Output/Input

Clearing away the smoke and mirrors

The implementation in GHC uses the following one:

```type IO a  =  World -> (a, World)
```

An `IO` computation is a function that (logically) takes the state of the world, and returns a modified world as well as the return value. Of course, GHC does not actually pass the world around; instead, it passes a dummy “token,” to ensure proper sequencing of actions in the presence of lazy evaluation, and performs input and output as actual side effects!

A History of Haskell: Being Lazy With Class, Paul Hudak, John Hughes, Simon Peyton Jones and Philip Wadler.

...so what starts out as an I/O action of type:

```World -> (a, World)
```

is changed by GHC to approximately:

```() -> (a, ())
```

As the returned unit-value `()` contains no useful information, that type can be simplified further:

```() -> a
```

Why "approximately"? Because "logically" a function in Haskell has no observable effects.

Previously seen

The type `() -> a` (or variations of it) have appeared elsewhere - examples include:

 The use of `λ`, and in particular (to avoid an irrelevant bound variable) of `λ()` , to delay and possibly avoid evaluation is exploited repeatedly in our model of ALGOL 60. A function that requires an argument-list of length zero is called a none-adic function. ```(\ () -> …) :: () -> a ```
 ```abstype 'a Job = JOB of unit -> 'a ``` ```data Job a = JOB (() -> a) ```
 A value of type `Obs 𝜏` is called an observer. Such a value observes (i.e. views or inspects) a state and returns a value of type `𝜏`. [...] An observer type `Obs 𝜏` may be viewed as an implicit function space from the set of states to the type `𝜏`. ```type Obs tau = State -> tau ```
• page 15 of Non-Imperative Functional Programming by Nobuo Yamashita:
```type a :-> b = OI a -> b
```
```data Time_ a = GetCurrentTime (UTCTime -> a)
```
```data IO a = IO (() -> a)
```
 [...] The type `Id` can be hidden by the synonym data type ```:: Create a :== Id -> a ``` ```type Create a = Id -> a ```
 An early implementation of Fran represented behaviors as implied in the formal semantics: ```data Behavior a = Behavior (Time -> a) ```
 The type `'a io` is represented by a function expecting a dummy argument of type `unit` and returning a value of type `'a`. ```type 'a io = unit -> a ``` ```type Io a = () -> a ```
 But I can already tell you why we cannot follow other languages and use simply `X` or `() -> X`.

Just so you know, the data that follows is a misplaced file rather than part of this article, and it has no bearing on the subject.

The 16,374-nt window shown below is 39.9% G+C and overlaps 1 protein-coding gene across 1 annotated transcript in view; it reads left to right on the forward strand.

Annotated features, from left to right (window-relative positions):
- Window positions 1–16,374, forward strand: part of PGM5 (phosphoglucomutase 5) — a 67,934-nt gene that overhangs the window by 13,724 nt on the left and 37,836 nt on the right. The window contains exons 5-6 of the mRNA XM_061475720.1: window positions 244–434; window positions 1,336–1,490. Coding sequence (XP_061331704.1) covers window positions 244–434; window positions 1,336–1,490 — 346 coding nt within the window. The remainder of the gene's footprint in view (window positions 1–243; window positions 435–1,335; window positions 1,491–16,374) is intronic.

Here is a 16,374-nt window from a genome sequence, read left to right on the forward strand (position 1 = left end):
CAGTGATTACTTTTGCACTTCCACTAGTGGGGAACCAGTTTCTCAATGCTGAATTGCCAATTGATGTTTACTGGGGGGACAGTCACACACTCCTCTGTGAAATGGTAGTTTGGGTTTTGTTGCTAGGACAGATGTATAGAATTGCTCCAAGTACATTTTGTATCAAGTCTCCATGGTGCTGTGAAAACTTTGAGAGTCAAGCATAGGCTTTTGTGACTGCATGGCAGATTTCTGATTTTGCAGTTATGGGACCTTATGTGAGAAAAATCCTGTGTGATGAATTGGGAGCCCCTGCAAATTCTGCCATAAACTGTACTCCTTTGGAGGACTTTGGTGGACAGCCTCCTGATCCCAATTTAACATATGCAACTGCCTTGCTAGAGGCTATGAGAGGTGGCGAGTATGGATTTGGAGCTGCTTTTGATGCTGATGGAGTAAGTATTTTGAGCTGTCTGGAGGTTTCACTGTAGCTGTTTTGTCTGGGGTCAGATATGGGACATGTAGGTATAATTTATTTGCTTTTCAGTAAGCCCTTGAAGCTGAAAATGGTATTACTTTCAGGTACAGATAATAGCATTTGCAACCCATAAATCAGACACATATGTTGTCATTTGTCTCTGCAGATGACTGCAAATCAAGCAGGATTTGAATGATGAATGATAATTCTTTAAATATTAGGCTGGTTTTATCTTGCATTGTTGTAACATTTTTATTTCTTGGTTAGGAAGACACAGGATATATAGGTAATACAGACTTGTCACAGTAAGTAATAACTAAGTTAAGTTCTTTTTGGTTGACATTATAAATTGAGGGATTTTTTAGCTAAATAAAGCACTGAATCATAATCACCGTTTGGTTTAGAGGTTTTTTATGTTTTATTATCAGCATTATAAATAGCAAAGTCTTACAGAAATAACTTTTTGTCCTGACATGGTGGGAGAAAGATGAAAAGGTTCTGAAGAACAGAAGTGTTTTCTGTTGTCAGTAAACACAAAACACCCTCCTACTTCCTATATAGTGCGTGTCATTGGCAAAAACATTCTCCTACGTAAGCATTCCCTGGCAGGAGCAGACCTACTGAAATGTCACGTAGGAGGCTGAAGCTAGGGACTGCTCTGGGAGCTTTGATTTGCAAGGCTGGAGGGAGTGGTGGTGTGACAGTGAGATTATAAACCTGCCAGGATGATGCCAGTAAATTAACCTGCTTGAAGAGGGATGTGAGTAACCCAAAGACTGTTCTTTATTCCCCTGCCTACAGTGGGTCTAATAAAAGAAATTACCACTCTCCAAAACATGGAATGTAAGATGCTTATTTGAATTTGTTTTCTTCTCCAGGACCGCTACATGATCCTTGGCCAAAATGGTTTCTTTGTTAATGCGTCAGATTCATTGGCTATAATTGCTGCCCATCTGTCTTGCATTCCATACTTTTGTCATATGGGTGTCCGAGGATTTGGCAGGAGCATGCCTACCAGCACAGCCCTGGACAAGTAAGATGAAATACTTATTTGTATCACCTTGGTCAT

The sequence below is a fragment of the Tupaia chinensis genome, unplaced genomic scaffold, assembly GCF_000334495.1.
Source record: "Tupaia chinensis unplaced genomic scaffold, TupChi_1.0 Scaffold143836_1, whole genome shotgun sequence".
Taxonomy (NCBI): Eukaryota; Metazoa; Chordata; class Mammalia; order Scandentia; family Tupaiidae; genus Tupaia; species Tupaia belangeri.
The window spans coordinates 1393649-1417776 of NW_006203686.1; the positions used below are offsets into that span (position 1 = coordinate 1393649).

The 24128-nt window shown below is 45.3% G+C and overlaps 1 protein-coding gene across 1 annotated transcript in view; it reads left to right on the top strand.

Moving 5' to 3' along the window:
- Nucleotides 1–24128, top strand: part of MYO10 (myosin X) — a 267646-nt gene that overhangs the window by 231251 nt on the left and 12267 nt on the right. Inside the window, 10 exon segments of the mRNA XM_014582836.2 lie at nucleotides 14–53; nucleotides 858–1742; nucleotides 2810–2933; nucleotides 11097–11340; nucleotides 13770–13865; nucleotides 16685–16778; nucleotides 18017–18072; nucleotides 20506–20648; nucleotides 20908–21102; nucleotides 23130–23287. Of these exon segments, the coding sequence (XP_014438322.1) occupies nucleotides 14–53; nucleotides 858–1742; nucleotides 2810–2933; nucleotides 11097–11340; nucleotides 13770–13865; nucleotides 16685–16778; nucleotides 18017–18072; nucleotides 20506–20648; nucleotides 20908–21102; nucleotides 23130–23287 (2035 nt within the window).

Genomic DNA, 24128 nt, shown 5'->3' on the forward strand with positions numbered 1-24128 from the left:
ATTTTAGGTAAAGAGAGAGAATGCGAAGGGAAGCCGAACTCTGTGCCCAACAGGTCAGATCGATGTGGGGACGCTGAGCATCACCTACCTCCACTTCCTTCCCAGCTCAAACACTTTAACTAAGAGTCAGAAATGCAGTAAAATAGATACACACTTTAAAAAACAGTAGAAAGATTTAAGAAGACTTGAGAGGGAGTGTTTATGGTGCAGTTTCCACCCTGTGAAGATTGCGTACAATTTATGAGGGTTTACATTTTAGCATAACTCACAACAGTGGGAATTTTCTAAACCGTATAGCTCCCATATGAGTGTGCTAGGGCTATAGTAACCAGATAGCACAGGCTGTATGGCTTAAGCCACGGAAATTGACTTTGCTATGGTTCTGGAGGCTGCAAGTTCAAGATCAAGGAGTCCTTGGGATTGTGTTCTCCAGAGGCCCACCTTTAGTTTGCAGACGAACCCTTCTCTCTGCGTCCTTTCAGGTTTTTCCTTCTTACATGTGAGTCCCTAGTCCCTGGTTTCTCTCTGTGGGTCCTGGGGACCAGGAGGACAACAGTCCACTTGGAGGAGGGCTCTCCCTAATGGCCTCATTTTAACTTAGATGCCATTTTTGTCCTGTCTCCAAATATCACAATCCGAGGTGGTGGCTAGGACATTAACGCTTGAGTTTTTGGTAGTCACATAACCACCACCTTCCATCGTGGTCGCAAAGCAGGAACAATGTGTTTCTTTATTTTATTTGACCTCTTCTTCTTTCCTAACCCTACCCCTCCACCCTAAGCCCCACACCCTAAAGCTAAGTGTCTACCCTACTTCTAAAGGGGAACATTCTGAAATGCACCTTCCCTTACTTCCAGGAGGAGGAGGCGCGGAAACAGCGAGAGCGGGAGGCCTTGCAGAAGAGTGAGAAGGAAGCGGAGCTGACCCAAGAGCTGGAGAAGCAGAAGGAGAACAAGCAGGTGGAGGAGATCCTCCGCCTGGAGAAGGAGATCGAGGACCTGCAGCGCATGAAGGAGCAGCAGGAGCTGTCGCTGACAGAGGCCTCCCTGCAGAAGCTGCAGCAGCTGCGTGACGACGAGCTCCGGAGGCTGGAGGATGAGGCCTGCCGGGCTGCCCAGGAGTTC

```newtype OI a = forall o i. OI (FFI o i) o (i -> a) deriving Functor ``` ```type Oi a = forall i . i -> a ```
 ```class IO[A](run: () => A) ``` ```class Io a where run :: () -> a ```
 Let's say you want to implement `IO` in SML : ```structure Io : MONAD = struct type 'a t = unit -> 'a ⋮ end ``` ```type T a = () -> a ```
 ```newtype IO a = IO { runIO :: () -> a } ```
 ```newtype Supply r a = Supply { runSupply :: r -> a } ```
 As long as we have its special case `IO c = () ~> c`, we can represent (up to isomorphism) […] `a ~> c` […]

Of these, it is the implementation of `OI a` in Yamashita's oi package which is most interesting as its values are monousal - once used, their contents remain constant. This single-use property also appears in the implementation of the abstract `decision` type described by F. Warren Burton in Nondeterminism with Referential Transparency in Functional Programming Languages.

`IO`, redefined

Based on these and other observations, a reasonable distillment of these examples would be `OI -> a`, which then implies:

```type IO a = OI -> a
```

Using Burton's pseudodata approach:

``` -- abstract; single-use I/O-access mediator
data Exterior
getchar :: Exterior -> Char
putchar :: Char -> Exterior -> ()

-- from section 2 of Burton's paper
data Tree a = Node { contents :: a,
left     :: Tree a,
right    :: Tree a }

-- utility definitions
type OI  =  Tree Exterior

getChar' :: OI -> Char
getChar' =  getchar . contents

putChar' :: Char -> OI -> ()
putChar' c = putchar c . contents

part     :: OI -> (OI, OI)
parts    :: OI -> [OI]

part t   =  (left t, right t)
parts t  =  let !(t1, t2) = part t in
t1 : parts t2
```

Of course, in an actual implementation `OI` would be abstract like `World`, and for similar reasons. This permits a simpler implementation for `OI` and its values, instead of being based on (theoretically) infinite structured values like binary trees. That simplicity has benefits for the `OI` interface, in this case:

```data OI
part :: OI -> (OI, OI)
getChar' :: OI -> Char
putChar' :: Char -> OI -> ()
```

Various questions

• Is the C language "purely functional"?
No:
• C isn't "pure" - it allows unrestricted access to observable effects, including those of I/O.
• C isn't "functional" - it was never intended to be referentially transparent, which severely restricts the ability to use equational reasoning.
• Is the Haskell language "purely functional"?
Haskell is not a purely functional language, but is often described as being referentially transparent.
• Can functional programming be liberated from the von Neumann paradigm?
That remains an open research problem.
• Can a language be "purely functional" or "denotative"?
Conditionally, yes - the condition being the language is restricted in what domains it can be used in:
• If a language is free of observable effects, including those of I/O, then the only other place where those effects can reside is within its implementation.
• There is no bound on the ways in which observable effects can be usefully combined, leading to a similarly-unlimited variety of imperative computations.
• A finite implementation cannot possibly accommodate all of those computations, so a subset of them must be chosen. This restricts the implementation and language to those domains supported by the chosen computations.
• Why do our programs need to read input and write output?
Because programs are usually written for practical purposes, such as implementing domain-specific little languages like Dhall.